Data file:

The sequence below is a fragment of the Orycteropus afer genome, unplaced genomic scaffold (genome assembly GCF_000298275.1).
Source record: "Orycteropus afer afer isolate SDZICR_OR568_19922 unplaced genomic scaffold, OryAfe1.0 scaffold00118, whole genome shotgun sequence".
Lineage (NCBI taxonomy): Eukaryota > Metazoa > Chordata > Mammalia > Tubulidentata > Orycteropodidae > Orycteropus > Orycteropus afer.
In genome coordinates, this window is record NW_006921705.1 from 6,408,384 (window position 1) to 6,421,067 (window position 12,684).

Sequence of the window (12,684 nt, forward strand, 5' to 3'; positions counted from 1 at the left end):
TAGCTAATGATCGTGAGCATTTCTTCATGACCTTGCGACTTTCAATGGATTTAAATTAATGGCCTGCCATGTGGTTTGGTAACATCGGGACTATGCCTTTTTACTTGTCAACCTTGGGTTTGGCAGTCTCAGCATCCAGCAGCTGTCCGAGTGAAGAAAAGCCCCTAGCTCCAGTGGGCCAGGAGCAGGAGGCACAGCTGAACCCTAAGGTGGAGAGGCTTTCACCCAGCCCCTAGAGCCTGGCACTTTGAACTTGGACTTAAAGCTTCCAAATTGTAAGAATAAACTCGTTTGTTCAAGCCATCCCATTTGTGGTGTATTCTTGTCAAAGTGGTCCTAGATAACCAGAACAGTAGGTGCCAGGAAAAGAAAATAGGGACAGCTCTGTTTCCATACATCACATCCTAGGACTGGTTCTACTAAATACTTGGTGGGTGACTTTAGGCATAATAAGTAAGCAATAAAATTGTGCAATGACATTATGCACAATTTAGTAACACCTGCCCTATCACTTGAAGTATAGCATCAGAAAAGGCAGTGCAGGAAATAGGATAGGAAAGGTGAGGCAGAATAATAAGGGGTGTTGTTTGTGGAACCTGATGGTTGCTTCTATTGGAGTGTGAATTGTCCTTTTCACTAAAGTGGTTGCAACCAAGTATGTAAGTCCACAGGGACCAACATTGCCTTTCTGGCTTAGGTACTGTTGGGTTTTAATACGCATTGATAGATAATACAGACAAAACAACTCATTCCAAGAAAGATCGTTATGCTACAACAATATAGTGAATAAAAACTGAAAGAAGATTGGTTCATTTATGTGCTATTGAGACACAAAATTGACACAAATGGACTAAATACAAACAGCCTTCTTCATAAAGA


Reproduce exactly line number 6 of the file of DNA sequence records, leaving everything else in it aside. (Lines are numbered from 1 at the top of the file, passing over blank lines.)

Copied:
TAGCTAATGATCGTGAGCATTTCTTCATGACCTTGCGACTTTCAATGGATTTAAATTAATGGCCTGCCATGTGGTTTGGTAACATCGGGACTATGCCTTTTTACTTGTCAACCTTGGGTTTGGCAGTCTCAGCATCCAGCAGCTGTCCGAGTGAAGAAAAGCCCCTAGCTCCAGTGGGCCAGGAGCAGGAGGCACAGCTGAACCCTAAGGTGGAGAGGCTTTCACCCAGCCCCTAGAGCCTGGCACTTTGAACTTGGACTTAAAGCTTCCAAATTGTAAGAATAAACTCGTTTGTTCAAGCCATCCCATTTGTGGTGTATTCTTGTCAAAGTGGTCCTAGATAACCAGAACAGTAGGTGCCAGGAAAAGAAAATAGGGACAGCTCTGTTTCCATACATCACATCCTAGGACTGGTTCTACTAAATACTTGGTGGGTGACTTTAGGCATAATAAGTAAGCAATAAAATTGTGCAATGACATTATGCACAATTTAGTAACACCTGCCCTATCACTTGAAGTATAGCATCAGAAAAGGCAGTGCAGGAAATAGGATAGGAAAGGTGAGGCAGAATAATAAGGGGTGTTGTTTGTGGAACCTGATGGTTGCTTCTATTGGAGTGTGAATTGTCCTTTTCACTAAAGTGGTTGCAACCAAGTATGTAAGTCCACAGGGACCAACATTGCCTTTCTGGCTTAGGTACTGTTGGGTTTTAATACGCATTGATAGATAATACAGACAAAACAACTCATTCCAAGAAAGATCGTTATGCTACAACAATATAGTGAATAAAAACTGAAAGAAGATTGGTTCATTTATGTGCTATTGAGACACAAAATTGACACAAATGGACTAAATACAAACAGCCTTCTTCATAAAGA